An interesting news on Vermont legislators, trying to go green with iPads–

http://www.necn.com/04/19/11/Vermont-lawmakers-go-green-get-iPads/landing.html?blockID=507331&feedID=4213


According to this article, the Vermont house government operations committee is trying to reduce paper use by reading various bills on new Apple iPads. These bills are usually dozens and dozens of pages which have to be copied for dozens and dozens of people, most of which eventually winds up in waste baskets, after the legislative session.

Another benefit of going paperless outlined in the news is mobility. “I can take the bill with me wherever I go” – said a very satisfied Donna Sweaney, D-Windsor, Vt. Rep.

One important factor in deciding to go for devices such as the iPad is the price – $600 each. However, Vermont has justified this expenditure by showing that paper costs a lot too! According to their estimates, printing paperwork costs $450 for each of the state’s 180 lawmakers, for each legislative session from January to May. “A high and deep stack of boxes of paper in the Statehouse photocopying room may only last a month and a half.”

It is easy to draw a parallel between the situation at the Vermont Statehouse and agencies supporting people with developmental disabilities and home and community-based services (HCBS); they too, have to deal with enormous amounts of paper work. Only instead of bills, they got incident reports, individual service plans, case management notes, eligibility assessments, health records, management reports, attendance records, medication administration records and much more to worry about.

To be sure it is not sufficient to do these only once – there would have to be copies for reviewers, approvers, case manager, executive directors and so on.

People working for support providers have to do all these on top of their primary duty – helping people.
Developmental disabilities software services provided by Therap address all of that. They make documentation and reporting efficient, paperless and green. As far as mobility is concerned, Therap’s mobile apps that run on iPads, iPods and iPhones.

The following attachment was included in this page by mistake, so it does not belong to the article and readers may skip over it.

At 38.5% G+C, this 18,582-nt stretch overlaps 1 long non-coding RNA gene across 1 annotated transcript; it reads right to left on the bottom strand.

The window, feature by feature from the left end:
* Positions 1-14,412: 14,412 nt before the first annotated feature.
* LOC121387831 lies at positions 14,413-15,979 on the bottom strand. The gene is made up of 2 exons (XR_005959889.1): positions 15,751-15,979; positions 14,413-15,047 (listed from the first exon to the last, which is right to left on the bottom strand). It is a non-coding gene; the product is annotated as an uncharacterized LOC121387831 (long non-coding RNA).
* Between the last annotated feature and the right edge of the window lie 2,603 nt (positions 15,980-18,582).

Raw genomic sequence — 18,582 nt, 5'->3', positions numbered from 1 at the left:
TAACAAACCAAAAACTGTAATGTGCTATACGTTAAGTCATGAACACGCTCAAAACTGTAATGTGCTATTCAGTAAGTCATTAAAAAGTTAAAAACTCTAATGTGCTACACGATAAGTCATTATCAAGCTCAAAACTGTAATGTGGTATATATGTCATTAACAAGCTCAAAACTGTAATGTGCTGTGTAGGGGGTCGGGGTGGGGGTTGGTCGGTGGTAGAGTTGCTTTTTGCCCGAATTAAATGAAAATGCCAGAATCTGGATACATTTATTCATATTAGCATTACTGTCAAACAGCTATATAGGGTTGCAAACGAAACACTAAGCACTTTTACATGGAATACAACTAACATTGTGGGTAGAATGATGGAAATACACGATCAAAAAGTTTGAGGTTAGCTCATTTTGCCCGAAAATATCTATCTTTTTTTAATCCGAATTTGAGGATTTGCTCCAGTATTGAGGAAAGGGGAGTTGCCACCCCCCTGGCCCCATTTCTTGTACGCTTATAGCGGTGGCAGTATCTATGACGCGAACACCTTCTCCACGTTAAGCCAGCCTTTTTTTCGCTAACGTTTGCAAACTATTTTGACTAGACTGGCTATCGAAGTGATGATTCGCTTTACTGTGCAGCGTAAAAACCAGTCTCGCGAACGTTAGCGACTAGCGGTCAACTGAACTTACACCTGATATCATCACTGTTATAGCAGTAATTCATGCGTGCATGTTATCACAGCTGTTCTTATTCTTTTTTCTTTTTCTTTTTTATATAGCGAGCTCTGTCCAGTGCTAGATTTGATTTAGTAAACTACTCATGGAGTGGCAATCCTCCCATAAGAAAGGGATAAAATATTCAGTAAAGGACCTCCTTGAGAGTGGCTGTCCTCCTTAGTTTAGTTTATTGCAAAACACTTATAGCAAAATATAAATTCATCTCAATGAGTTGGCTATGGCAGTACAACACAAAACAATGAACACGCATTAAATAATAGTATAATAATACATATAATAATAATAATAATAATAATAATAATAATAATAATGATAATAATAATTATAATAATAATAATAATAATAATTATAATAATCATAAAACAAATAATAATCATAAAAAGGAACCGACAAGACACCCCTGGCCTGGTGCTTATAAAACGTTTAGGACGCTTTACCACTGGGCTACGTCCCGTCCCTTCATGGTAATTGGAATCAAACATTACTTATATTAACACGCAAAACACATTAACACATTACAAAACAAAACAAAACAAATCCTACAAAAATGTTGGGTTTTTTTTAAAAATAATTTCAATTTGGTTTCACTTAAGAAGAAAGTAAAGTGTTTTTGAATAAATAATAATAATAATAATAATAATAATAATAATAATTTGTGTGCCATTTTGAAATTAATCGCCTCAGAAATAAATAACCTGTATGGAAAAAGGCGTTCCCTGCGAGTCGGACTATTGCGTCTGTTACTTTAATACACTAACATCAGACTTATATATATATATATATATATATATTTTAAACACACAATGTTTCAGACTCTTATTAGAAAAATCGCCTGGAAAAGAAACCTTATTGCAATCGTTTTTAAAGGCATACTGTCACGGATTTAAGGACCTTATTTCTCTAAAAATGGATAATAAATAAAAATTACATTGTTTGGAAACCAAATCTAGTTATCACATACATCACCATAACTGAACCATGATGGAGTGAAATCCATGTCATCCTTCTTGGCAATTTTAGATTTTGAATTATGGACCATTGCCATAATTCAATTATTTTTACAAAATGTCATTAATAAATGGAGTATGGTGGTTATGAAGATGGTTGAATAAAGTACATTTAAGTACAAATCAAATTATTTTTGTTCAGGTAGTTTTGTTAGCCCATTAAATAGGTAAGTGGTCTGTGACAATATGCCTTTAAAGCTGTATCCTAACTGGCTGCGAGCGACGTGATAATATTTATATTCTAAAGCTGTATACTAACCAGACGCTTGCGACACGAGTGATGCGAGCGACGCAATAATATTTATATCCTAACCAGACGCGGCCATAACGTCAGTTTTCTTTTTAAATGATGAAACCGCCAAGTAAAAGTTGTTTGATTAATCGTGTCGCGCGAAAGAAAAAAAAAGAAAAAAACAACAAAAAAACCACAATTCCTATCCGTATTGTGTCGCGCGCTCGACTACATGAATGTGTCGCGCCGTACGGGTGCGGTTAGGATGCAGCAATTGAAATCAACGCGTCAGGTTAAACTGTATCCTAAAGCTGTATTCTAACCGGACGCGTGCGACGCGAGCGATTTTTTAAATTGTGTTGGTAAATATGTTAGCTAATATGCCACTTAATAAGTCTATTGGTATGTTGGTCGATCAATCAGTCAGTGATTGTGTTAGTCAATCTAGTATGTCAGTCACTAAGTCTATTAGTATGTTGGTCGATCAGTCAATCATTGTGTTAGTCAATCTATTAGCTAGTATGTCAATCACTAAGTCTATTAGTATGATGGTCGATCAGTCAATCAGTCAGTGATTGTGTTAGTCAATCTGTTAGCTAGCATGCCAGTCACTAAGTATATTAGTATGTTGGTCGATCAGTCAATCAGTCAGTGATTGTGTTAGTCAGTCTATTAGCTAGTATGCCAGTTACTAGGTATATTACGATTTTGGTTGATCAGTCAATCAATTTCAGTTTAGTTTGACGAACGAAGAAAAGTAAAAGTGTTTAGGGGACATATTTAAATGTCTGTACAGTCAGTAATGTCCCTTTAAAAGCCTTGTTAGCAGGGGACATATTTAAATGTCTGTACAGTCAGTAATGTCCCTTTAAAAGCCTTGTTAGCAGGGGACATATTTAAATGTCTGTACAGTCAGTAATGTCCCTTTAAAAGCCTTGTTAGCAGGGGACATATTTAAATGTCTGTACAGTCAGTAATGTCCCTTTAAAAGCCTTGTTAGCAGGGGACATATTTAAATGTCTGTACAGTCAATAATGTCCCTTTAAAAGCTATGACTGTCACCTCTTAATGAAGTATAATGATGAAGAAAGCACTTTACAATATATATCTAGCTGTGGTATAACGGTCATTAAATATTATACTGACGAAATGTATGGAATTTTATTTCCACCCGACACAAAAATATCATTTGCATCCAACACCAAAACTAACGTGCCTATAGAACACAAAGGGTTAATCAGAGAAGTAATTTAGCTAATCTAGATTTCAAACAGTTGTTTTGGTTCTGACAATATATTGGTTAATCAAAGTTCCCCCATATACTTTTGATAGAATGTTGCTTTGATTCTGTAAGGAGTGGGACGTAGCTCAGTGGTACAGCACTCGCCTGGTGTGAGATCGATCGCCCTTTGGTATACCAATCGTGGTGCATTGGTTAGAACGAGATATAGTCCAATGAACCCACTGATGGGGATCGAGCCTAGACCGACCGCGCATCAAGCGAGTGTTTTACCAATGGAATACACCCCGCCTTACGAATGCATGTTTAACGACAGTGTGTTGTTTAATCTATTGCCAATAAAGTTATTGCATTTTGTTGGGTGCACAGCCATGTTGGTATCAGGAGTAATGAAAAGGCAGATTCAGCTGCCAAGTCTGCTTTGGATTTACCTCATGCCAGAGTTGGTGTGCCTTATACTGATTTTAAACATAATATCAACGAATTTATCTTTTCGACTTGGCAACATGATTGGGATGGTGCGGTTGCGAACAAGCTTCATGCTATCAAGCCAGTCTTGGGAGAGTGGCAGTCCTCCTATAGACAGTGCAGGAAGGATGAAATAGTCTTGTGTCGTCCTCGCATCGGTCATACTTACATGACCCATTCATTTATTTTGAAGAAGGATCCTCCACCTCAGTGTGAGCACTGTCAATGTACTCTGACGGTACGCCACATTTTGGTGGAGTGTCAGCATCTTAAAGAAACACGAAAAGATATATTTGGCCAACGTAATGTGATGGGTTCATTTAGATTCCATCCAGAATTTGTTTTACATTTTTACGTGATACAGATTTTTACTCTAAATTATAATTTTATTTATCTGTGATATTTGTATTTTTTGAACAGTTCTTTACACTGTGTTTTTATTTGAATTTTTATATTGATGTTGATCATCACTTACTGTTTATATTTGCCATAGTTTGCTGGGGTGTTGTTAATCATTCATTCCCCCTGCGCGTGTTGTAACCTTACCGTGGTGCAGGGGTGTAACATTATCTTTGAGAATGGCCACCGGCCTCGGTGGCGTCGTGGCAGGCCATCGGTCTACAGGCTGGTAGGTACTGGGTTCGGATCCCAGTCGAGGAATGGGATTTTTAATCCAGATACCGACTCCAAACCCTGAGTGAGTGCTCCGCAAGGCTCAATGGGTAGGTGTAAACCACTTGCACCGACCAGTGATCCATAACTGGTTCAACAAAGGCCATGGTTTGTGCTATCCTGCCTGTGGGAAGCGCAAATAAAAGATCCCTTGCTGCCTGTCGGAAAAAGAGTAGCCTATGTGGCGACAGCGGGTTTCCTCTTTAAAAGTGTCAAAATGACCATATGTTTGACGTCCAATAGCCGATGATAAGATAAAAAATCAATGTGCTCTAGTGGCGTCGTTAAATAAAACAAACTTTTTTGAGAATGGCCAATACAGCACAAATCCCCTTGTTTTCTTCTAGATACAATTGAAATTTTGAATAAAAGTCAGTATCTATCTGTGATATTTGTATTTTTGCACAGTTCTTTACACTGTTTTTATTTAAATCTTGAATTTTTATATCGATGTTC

One thing to remember about iPads is that their effectiveness will depend on the software that will run on it. Does the software provide for document sharing? Does it allow for secure communications? Does it meet the security and privacy requirement such as HIPAA, HITECH and ARRA? These are some of the question one needs to consider before going for an electronic solution. Incidentally, Therap’s answer to all of the above is Yes.

The news underlines another major drawback in going paperless: the learning curve of the users and keeping up with technology updates. Interestingly, Therap users get a lot of support in these areas. As a part of its services Therap provides free training and support and related materials to ensure a smooth learning curve. On the other hand, users do not have to worry about technology updates; Therap helps them stay ahead of that by taking care of all upgrades at the application end. If a user needs to install any hardware/software at her end, (e.g., installing a new version of FireFox, Internet Explorer or PDF reader), Therap will advise them to do so. Also, all updates taking place in Therap incurs no additional cost to clients: it is all a part of Therap’s services.

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